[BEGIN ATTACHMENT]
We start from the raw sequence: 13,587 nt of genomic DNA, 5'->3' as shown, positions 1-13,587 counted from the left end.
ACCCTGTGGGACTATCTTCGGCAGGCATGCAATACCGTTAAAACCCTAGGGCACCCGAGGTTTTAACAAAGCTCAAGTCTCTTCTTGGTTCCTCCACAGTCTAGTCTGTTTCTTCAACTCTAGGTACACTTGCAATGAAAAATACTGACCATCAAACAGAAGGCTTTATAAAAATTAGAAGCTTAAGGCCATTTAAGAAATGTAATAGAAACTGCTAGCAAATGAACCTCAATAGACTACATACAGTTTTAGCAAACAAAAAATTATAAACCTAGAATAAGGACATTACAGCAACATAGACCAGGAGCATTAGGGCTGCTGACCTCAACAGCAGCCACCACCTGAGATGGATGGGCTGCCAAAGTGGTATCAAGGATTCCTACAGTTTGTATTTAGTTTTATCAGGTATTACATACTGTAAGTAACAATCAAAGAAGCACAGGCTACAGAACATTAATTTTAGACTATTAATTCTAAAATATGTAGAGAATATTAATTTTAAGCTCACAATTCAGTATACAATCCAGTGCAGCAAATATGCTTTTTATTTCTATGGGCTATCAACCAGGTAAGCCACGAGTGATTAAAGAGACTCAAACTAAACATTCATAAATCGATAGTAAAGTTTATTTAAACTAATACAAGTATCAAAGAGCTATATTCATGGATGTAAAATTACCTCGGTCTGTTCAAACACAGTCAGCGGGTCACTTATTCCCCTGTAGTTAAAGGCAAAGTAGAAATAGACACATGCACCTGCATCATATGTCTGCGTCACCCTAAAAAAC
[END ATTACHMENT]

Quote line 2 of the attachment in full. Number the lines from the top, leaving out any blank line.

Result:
ACCCTGTGGGACTATCTTCGGCAGGCATGCAATACCGTTAAAACCCTAGGGCACCCGAGGTTTTAACAAAGCTCAAGTCTCTTCTTGGTTCCTCCACAGTCTAGTCTGTTTCTTCAACTCTAGGTACACTTGCAATGAAAAATACTGACCATCAAACAGAAGGCTTTATAAAAATTAGAAGCTTAAGGCCATTTAAGAAATGTAATAGAAACTGCTAGCAAATGAACCTCAATAGACTACATACAGTTTTAGCAAACAAAAAATTATAAACCTAGAATAAGGACATTACAGCAACATAGACCAGGAGCATTAGGGCTGCTGACCTCAACAGCAGCCACCACCTGAGATGGATGGGCTGCCAAAGTGGTATCAAGGATTCCTACAGTTTGTATTTAGTTTTATCAGGTATTACATACTGTAAGTAACAATCAAAGAAGCACAGGCTACAGAACATTAATTTTAGACTATTAATTCTAAAATATGTAGAGAATATTAATTTTAAGCTCACAATTCAGTATACAATCCAGTGCAGCAAATATGCTTTTTATTTCTATGGGCTATCAACCAGGTAAGCCACGAGTGATTAAAGAGACTCAAACTAAACATTCATAAATCGATAGTAAAGTTTATTTAAACTAATACAAGTATCAAAGAGCTATATTCATGGATGTAAAATTACCTCGGTCTGTTCAAACACAGTCAGCGGGTCACTTATTCCCCTGTAGTTAAAGGCAAAGTAGAAATAGACACATGCACCTGCATCATATGTCTGCGTCACCCTAAAAAAC